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The 5 Most Interesting Nobel Peace Prize Winners You’ve Never Heard Of

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From a Dominican friar to a Nazi whistleblower, these are the best stories of the forgotten winners of the Nobel Peace Prize. Why aren’t these people famous?

Last Friday, the Nobel Peace Prize committee gave this year’s award to the Organisation for the Prohibition of Chemical Weapons.

Wait, who? It’s an organization that has worked for the destruction of all chemical weapons worldwide since 1997 and is tasked with overseeing the elimination of chemical weapons from Syria.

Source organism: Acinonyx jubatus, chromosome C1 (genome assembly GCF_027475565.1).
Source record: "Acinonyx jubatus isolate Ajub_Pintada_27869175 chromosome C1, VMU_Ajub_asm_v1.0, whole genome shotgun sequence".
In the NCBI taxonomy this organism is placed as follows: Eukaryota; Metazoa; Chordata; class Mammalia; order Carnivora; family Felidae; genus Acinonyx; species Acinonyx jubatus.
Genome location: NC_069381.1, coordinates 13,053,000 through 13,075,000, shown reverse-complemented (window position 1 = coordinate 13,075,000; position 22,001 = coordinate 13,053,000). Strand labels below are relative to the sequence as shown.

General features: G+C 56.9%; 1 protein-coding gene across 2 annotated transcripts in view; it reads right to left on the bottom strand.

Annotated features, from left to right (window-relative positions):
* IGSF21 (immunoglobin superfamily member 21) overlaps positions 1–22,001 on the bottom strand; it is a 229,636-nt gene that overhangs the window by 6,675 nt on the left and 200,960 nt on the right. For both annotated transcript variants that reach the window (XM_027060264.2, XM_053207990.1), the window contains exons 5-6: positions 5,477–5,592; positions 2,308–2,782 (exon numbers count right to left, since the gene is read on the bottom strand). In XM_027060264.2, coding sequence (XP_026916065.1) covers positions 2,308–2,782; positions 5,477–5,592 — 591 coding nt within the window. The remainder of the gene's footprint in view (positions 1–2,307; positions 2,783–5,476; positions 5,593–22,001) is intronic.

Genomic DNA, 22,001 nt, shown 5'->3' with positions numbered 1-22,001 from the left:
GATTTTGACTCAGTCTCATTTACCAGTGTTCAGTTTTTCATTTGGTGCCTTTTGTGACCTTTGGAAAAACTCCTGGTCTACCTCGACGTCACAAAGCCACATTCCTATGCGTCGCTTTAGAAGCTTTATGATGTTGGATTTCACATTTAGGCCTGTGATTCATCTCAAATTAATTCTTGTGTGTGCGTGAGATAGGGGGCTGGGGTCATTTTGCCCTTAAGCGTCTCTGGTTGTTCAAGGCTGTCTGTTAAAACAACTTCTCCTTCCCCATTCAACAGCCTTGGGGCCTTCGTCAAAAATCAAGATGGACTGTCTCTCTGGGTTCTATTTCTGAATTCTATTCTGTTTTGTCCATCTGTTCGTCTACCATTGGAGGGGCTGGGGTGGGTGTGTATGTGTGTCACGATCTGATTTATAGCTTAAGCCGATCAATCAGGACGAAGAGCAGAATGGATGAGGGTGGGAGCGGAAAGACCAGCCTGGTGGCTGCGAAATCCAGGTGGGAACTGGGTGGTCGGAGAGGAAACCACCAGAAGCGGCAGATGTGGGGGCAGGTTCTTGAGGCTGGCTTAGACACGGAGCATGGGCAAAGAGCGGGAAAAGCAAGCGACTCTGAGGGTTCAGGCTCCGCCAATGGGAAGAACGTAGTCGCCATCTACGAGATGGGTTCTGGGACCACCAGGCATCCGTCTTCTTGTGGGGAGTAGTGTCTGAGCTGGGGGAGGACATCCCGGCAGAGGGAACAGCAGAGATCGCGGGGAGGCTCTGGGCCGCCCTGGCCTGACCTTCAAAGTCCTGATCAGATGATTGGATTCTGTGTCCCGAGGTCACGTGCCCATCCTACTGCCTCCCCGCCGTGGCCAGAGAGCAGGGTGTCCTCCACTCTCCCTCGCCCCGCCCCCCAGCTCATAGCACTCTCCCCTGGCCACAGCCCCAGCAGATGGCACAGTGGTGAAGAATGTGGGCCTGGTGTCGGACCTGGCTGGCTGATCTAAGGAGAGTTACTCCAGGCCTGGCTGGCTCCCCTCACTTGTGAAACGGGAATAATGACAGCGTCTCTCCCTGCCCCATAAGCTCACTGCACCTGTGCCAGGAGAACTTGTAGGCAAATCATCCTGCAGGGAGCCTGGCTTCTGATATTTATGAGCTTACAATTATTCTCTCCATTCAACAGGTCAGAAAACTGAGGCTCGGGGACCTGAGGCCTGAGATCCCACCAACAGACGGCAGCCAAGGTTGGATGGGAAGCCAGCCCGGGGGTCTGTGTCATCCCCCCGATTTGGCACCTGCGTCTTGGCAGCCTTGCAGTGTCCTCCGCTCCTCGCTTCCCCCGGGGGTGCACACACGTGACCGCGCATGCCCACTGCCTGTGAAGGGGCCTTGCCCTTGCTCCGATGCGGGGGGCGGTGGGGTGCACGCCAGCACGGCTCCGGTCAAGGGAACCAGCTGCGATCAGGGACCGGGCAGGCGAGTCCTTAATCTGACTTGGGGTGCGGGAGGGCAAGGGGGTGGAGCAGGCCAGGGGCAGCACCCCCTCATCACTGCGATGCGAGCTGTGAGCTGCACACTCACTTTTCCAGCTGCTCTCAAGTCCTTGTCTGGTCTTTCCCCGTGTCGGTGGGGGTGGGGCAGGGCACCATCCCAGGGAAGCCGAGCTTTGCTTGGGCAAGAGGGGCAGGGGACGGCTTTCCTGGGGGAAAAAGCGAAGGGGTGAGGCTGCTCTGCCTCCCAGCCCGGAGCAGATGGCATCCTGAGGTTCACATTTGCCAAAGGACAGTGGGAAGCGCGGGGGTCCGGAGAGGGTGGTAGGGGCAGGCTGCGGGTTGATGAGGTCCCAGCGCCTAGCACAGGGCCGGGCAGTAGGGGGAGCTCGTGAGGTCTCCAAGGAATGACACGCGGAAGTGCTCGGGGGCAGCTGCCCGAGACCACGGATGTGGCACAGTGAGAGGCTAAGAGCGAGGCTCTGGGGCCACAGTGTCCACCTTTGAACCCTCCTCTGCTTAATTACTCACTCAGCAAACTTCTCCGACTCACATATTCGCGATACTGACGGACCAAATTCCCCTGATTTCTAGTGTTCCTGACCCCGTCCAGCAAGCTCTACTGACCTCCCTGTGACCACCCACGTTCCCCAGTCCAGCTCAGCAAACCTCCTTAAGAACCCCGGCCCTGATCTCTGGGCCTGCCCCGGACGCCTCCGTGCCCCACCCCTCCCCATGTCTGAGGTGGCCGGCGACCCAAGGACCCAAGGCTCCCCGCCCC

While the prestigious prize has had its fair share of big names – Barack Obama, Bl. Mother Teresa, Dr. Martin Luther King Jr., etc – it seems most of its winners remain largely unknown despite the international exposure the prize elicits.

Here are five of the most interesting winners who have been lost to history…until now:

5) Henry Dunant, founder of the International Committee of the Red Cross – 1901

Henry Dunant was one of two people to share the very first Nobel Peace Prize in 1901. While traveling for business in 1859, he happened to come across the aftermath of the Battle of Solferino in Italy. Thousands of wounded remained on the battlefield with apparently no significant effort to help them. Dunant quickly organized the local population, particularly women and girls, to help care for the wounded, regardless of which army they were from. He wrote a book about his experience, A Memory of Solferino, which inspired others to join him in the creation of what became known as the International Committee of the Red Cross (ICRC) in 1863.